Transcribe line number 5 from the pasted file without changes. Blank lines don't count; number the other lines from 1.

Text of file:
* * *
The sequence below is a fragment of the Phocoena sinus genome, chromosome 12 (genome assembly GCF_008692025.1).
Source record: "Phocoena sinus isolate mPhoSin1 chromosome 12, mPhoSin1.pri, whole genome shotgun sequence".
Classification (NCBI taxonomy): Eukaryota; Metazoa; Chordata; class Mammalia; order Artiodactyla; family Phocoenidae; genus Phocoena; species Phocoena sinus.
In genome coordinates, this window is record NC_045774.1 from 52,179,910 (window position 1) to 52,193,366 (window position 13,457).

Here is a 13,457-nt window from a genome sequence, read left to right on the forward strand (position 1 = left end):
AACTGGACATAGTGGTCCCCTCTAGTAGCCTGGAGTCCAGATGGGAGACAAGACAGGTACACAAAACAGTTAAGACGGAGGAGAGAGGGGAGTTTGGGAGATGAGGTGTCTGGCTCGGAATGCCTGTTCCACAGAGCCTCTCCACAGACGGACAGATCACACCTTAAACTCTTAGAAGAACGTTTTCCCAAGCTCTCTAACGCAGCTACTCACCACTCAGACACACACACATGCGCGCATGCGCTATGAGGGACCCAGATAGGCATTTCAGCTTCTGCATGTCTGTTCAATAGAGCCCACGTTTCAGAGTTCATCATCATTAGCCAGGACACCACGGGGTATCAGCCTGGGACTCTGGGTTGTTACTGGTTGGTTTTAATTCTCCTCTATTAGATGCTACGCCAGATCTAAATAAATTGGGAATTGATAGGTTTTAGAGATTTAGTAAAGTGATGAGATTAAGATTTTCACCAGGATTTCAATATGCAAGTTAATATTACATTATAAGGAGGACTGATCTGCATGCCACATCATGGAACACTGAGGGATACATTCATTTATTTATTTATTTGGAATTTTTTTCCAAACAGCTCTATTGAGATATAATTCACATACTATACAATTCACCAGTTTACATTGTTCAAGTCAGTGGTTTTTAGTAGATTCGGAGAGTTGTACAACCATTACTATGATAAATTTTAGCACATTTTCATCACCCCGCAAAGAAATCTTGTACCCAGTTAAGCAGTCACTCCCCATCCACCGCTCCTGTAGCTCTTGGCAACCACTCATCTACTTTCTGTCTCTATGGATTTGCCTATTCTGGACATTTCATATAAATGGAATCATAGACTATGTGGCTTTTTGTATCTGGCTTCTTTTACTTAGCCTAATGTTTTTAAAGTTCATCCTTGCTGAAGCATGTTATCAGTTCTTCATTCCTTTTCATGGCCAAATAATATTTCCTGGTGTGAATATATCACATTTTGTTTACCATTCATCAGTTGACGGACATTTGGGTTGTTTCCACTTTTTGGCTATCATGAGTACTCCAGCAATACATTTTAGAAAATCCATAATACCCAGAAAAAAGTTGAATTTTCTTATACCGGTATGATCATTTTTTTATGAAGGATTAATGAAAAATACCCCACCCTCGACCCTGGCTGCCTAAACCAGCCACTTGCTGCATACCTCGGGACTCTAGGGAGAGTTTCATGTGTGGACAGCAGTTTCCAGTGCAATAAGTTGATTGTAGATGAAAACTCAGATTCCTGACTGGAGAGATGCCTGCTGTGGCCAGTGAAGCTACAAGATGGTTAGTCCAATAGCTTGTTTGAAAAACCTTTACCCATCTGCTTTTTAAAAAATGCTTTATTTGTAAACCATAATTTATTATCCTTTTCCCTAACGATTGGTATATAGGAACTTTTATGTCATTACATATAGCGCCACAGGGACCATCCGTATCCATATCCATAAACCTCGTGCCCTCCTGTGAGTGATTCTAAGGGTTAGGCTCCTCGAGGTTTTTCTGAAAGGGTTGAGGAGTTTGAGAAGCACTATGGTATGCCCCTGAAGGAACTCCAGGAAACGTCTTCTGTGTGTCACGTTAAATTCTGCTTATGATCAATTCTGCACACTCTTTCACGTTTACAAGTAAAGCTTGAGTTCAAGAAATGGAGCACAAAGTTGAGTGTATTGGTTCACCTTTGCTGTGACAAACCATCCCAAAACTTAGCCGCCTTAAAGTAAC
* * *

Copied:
Here is a 13,457-nt window from a genome sequence, read left to right on the forward strand (position 1 = left end):